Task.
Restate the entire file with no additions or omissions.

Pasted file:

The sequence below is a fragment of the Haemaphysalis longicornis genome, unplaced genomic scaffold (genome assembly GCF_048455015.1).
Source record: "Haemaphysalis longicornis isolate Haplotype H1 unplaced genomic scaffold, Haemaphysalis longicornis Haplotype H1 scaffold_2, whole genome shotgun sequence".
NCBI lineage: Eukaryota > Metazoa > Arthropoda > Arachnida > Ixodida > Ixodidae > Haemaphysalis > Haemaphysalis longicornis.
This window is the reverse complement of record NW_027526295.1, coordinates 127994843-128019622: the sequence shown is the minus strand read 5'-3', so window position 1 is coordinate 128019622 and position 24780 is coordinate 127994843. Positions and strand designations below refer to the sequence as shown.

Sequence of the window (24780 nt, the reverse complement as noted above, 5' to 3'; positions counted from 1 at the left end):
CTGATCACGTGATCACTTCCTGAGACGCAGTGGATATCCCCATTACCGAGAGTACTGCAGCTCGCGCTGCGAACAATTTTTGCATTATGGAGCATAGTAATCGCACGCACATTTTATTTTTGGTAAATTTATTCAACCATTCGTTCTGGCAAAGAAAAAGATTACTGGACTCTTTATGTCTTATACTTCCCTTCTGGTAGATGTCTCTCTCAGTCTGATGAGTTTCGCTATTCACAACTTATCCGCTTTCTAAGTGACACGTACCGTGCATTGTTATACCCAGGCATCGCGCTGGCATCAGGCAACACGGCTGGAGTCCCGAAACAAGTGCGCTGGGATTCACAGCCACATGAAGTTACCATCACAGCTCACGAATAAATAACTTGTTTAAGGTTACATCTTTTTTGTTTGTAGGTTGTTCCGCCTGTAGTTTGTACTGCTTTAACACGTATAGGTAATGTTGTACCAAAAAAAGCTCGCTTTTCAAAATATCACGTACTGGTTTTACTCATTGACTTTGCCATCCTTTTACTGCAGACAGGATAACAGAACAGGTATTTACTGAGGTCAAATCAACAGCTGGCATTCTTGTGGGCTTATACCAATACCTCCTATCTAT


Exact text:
The sequence below is a fragment of the Haemaphysalis longicornis genome, unplaced genomic scaffold (genome assembly GCF_048455015.1).
Source record: "Haemaphysalis longicornis isolate Haplotype H1 unplaced genomic scaffold, Haemaphysalis longicornis Haplotype H1 scaffold_2, whole genome shotgun sequence".
NCBI lineage: Eukaryota > Metazoa > Arthropoda > Arachnida > Ixodida > Ixodidae > Haemaphysalis > Haemaphysalis longicornis.
This window is the reverse complement of record NW_027526295.1, coordinates 127994843-128019622: the sequence shown is the minus strand read 5'-3', so window position 1 is coordinate 128019622 and position 24780 is coordinate 127994843. Positions and strand designations below refer to the sequence as shown.

Sequence of the window (24780 nt, the reverse complement as noted above, 5' to 3'; positions counted from 1 at the left end):
CTGATCACGTGATCACTTCCTGAGACGCAGTGGATATCCCCATTACCGAGAGTACTGCAGCTCGCGCTGCGAACAATTTTTGCATTATGGAGCATAGTAATCGCACGCACATTTTATTTTTGGTAAATTTATTCAACCATTCGTTCTGGCAAAGAAAAAGATTACTGGACTCTTTATGTCTTATACTTCCCTTCTGGTAGATGTCTCTCTCAGTCTGATGAGTTTCGCTATTCACAACTTATCCGCTTTCTAAGTGACACGTACCGTGCATTGTTATACCCAGGCATCGCGCTGGCATCAGGCAACACGGCTGGAGTCCCGAAACAAGTGCGCTGGGATTCACAGCCACATGAAGTTACCATCACAGCTCACGAATAAATAACTTGTTTAAGGTTACATCTTTTTTGTTTGTAGGTTGTTCCGCCTGTAGTTTGTACTGCTTTAACACGTATAGGTAATGTTGTACCAAAAAAAGCTCGCTTTTCAAAATATCACGTACTGGTTTTACTCATTGACTTTGCCATCCTTTTACTGCAGACAGGATAACAGAACAGGTATTTACTGAGGTCAAATCAACAGCTGGCATTCTTGTGGGCTTATACCAATACCTCCTATCTAT